Thursday, May. 23, 2024

I’m A Horse Show Mom Who Values Losing 



My 14-year-old daughter recently made her way back into the show ring after a seven-month hiatus. Over the winter, she had worked diligently with her leased mare. Though it was difficult financially, my husband and I extended her lease and allotted her one show per month. 

She had spent months in the indoor at home working to become a more sensitive rider. She’d put in the hours of effort alone and with her trainer. The opportunity to put her horse homework to the test away from home was our acknowledgment. She was overjoyed and grateful.

The day prior to the show, we had a heart to heart. “What if I don’t do well?” she asked, feeling some self-induced pressure.

Getting back in the show ring was a chance for blogger Jamie Sindell’s daughter to put a winter’s worth of training to the test, and to remember that ribbons aren’t always the most important outcome, and horses always get a pat after doing their job. Photos Courtesy Of Jamie Sindell

“Will you have fun regardless?”

She smiled: “Yep.” 

I explained this was the goal. She’d put in the practice. Showing was about getting out there, doing her best at the thing she loved and enjoying it, regardless of the ribbons.  

“Losing is good,” I explained. “You don’t need a ribbon to reinforce you rode well. You’ll know in your gut. And if your rides don’t go the way you hoped, you have stuff to work on at home.” 

Since there was such a gap since her last show, the jumps in her division were small. The show was an opportunity for my daughter and her mare to build confidence, strengthening their bond away from home. Though stakes were low, my heart bumped around my chest when my daughter entered the ring.

I finally remembered to suck in a breath when she finished her second course, exiting and patting her horse on the neck. Though the rides were good, there were hiccups. They weren’t the winning rounds.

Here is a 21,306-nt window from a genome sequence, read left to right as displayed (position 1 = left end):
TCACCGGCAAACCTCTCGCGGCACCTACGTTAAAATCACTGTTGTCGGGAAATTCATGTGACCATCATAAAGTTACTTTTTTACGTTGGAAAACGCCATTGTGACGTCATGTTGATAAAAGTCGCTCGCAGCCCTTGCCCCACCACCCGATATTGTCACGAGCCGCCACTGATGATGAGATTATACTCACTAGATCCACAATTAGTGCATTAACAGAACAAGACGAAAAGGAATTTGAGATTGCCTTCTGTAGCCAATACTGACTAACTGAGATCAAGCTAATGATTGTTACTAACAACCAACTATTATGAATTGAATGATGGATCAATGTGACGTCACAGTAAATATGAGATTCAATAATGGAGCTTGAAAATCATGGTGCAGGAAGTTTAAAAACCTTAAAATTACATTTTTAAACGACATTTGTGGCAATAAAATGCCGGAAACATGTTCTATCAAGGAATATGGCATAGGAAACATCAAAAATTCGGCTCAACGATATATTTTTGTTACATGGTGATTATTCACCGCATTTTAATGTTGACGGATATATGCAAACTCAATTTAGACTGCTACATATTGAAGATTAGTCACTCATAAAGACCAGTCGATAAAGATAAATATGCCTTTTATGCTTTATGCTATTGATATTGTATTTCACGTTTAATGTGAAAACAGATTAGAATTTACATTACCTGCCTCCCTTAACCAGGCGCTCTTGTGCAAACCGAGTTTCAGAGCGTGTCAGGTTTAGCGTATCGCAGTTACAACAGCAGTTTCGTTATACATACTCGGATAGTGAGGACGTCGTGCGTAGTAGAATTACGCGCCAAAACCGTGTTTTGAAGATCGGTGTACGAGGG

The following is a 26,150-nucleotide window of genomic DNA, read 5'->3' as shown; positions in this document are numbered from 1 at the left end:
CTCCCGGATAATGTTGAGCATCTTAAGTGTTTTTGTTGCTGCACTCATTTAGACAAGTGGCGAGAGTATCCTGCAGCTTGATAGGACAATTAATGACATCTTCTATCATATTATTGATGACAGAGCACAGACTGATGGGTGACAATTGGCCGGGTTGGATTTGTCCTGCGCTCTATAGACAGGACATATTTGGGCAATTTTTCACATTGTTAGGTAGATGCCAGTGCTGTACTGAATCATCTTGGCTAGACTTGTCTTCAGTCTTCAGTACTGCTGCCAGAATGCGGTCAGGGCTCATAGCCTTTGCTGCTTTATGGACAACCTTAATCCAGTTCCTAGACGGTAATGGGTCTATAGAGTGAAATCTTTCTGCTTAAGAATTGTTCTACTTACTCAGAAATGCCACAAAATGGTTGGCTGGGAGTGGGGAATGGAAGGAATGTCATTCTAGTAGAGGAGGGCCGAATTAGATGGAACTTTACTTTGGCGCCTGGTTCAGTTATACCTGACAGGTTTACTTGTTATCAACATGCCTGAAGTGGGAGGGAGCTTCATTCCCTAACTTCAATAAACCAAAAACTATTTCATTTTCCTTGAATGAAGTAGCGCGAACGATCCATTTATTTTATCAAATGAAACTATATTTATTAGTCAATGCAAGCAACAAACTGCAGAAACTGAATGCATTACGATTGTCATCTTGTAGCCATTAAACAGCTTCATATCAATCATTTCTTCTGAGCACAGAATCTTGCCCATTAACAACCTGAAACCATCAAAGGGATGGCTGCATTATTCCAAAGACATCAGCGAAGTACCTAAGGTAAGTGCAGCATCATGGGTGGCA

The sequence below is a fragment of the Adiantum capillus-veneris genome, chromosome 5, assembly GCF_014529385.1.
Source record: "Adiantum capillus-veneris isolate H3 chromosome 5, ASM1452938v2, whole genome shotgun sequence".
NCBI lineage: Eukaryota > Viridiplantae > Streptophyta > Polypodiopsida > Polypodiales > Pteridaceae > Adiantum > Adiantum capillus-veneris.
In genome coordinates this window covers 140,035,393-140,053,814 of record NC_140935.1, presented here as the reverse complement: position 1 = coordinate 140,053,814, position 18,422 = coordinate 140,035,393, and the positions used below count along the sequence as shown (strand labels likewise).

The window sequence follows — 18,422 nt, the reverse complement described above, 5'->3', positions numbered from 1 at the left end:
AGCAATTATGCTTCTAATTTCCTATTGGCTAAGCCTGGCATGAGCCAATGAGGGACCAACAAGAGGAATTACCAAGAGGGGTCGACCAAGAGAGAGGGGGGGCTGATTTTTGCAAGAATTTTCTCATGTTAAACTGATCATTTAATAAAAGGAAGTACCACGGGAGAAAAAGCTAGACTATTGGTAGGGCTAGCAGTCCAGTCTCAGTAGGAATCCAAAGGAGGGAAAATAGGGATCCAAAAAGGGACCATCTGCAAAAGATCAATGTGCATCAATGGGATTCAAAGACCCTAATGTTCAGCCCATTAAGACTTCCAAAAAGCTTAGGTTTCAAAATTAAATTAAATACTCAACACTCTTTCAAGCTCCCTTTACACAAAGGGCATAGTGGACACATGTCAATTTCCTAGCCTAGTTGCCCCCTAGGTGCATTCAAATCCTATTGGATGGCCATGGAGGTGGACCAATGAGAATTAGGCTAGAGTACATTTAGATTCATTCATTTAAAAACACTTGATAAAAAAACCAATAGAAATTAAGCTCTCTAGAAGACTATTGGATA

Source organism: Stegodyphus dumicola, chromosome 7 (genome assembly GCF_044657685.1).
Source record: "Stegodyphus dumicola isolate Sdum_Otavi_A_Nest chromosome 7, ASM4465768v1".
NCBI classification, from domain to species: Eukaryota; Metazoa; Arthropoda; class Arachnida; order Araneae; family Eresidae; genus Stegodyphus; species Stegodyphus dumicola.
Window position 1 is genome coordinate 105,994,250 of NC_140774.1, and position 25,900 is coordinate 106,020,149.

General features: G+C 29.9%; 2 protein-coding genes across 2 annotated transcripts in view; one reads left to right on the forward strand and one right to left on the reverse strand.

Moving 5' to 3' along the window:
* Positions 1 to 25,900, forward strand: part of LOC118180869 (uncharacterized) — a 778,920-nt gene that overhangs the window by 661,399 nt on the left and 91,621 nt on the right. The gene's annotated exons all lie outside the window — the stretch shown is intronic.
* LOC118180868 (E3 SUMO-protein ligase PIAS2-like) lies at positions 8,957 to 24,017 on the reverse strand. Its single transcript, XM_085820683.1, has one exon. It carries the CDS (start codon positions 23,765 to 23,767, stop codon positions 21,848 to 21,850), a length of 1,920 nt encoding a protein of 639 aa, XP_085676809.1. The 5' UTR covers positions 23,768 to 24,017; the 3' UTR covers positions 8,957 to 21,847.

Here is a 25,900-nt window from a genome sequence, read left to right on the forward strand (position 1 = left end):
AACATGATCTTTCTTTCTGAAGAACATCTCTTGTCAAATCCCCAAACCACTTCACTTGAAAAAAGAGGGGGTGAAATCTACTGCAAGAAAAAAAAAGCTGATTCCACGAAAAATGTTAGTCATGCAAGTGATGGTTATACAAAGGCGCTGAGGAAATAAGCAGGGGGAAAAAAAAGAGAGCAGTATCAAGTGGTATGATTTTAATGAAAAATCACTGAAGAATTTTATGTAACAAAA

As my kid stood ringside awaiting the hack, I asked her how she felt. “She was so good, but I’m frustrated. I keep seeing the wrong distance. I make it out of the line, but I need to cluck and push to get the strides right,” she answered with a sigh. 

She wasn’t dejected but disappointed. I felt for her, but her response was a healthy one.

“I get that, but it takes time. You will get there. This is only your second show with her,” I said, trying to reassure her that it’s OK to be less than perfect.

But really, it’s freaking hard to be imperfect. Kids are often taught that success both within and outside of the ring means being THE BEST. It means being THE WINNER regardless of circumstances. After all, life can feel like a competition.

In my mom eyes, horse showing is a way of pushing back against that notion of being perfect. It’s teaching my kid that even when her horse is a super star, even when all the stars align into a constellation, she may not win one measly ribbon. Many shows, the odds are stacked against her because the class is large, or the competition is fierce. But isn’t it good practice when winning is a novelty versus the norm? 

Losing when things go well is important. If my kid can enter the ring, lay down a great ride, lose and still feel good about it, that’s a crucial takeaway.  She learns that (in most disciplines) judging is subjective, perhaps influenced by the type of horse or ride the judge prefers. Maybe she was just plain outridden. 

Losing when things go well is important. If my kid can enter the ring, lay down a great ride, lose and still feel good about it, that’s a crucial takeaway.